5. Patent application Ser. No. 08/830,148 by T. Creamer et al, filed on the same date as the present application and entitled EXTENDED TELEPHONE SERVICES VIA TELEPHONE LINES SHARED FOR STANDARD TELEPHONY AND INTERNET ACCESS, describes provision of extended telephone services to telephone users through the web or Internet, wherein the connection to the web or Internet is made through a telephone line that is shared for standard telephony, so that users can selectively react to telephone call activities waiting for connection to the shared line.
For this application, the following definitions apply:
The PSTN is the aggregate of all instrumentalities providing and managing telephone call connections between members of the public at large, but excluding instrumentalities that are restricted to special groups of users; e.g. PBX's, Centrexes, etc.
A “base telephone account” is an account assigned to a specific customer of the PSTN; an example of such an account would be an account to which telephone calls associated with a specific telephone line are charged (including calls originating at the respective line and calls to that line with reverse charges accepted).
An “authorized user” of a base telephone account is either a customer to whom the account is charged or a party authorized by the customer to use and modify telephone services (standard and extended) to which the account is subscribed.
A standard telephone service is a telephone service delivered to end users of telephone services through communication routes entirely internal to the PSTN.
An extended telephone service, newly defined here, is a telephone service delivered to end users of telephone services through communication routes that are partially internal to the PSTN and partially external to the PSTN (e.g. communication routes extending between internal switch ports in the PSTN and a computer, via the web or Internet).
This invention pertains generally to provision of extended telephone services as defined above. More particularly, the invention pertains to adaptation of AIN intelligence in the PSTN to allow for delivery of extended telephone services as defined above to authorized users of base accounts subscribed to such services. An extended telephone service may (but need not necessarily) comprise a variation of a standard telephone service that is deliverable through networks external to the PSTN (e.g. the web or Internet, satellite radio networks, etc).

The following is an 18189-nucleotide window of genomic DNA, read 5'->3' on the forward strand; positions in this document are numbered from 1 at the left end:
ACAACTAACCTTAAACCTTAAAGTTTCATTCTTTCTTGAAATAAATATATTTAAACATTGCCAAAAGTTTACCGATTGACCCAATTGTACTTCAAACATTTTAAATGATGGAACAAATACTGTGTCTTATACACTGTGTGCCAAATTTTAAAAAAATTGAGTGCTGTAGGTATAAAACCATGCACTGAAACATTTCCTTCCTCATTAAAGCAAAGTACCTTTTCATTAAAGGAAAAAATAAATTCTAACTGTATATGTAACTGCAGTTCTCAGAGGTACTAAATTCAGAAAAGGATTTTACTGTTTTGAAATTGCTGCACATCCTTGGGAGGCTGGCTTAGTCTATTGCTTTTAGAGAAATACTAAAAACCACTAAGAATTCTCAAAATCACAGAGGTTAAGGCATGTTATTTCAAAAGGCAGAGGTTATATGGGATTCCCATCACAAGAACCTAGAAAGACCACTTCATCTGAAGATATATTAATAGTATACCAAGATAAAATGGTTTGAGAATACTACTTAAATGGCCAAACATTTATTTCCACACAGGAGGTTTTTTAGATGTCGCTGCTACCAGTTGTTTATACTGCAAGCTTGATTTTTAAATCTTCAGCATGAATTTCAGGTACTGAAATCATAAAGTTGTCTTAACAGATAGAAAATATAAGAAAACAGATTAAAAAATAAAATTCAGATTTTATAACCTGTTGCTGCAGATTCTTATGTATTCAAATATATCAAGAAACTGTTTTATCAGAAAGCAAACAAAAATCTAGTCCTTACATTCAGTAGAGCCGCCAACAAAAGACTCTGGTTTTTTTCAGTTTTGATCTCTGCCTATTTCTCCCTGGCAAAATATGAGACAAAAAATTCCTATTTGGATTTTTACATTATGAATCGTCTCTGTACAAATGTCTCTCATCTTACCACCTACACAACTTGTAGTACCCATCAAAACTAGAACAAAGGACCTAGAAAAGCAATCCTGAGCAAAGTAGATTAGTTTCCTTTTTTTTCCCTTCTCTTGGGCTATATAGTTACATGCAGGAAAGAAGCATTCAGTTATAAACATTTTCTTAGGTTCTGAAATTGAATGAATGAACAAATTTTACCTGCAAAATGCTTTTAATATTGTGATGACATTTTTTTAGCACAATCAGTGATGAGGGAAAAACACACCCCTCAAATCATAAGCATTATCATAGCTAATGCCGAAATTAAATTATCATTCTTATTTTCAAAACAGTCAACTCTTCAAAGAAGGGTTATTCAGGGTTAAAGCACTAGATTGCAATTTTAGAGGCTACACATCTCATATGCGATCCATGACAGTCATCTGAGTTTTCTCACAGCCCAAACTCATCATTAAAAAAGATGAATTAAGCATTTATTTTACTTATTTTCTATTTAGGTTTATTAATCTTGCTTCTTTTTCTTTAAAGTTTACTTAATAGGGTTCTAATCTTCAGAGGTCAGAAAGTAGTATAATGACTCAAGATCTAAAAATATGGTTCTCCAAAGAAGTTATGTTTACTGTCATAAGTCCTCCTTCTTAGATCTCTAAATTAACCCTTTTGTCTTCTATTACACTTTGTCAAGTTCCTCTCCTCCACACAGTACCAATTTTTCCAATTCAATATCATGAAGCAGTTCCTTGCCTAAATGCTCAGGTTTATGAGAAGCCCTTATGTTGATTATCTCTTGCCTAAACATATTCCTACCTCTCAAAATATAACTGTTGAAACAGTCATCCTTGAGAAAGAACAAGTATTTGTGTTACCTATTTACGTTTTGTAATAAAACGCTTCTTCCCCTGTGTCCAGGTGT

In today's PSTN, end users of standard telephone services (as defined above) have limited options for varying and utilizing respective services.
Parameters relevant to delivery of a standard telephone service can be modified by an authorized end user, but delivery of the respective service invariably remains confined exclusively to the PSTN. For example, parameters of a standard service such as call forwarding can be modified to provide AIN intelligence of the PSTN with a series of telephone numbers within the PSTN that represent alternate destinations to which telephone calls incoming to a telephone line associated with a given base account are to be routed, but these alternate destinations are effectively reachable today only through transmission routes internal to the PSTN. Furthermore, calls forwarded to these alternate destinations generally can not be supplied along with other services. For example, forwarded calls are not accompanied by indications which would be useful to the intended recipient in the event that party is currently busy on another call; e.g. by call waiting and/or caller ID indications that would enable the intended recipient to screen forwarded calls and selectively accept and reject such calls.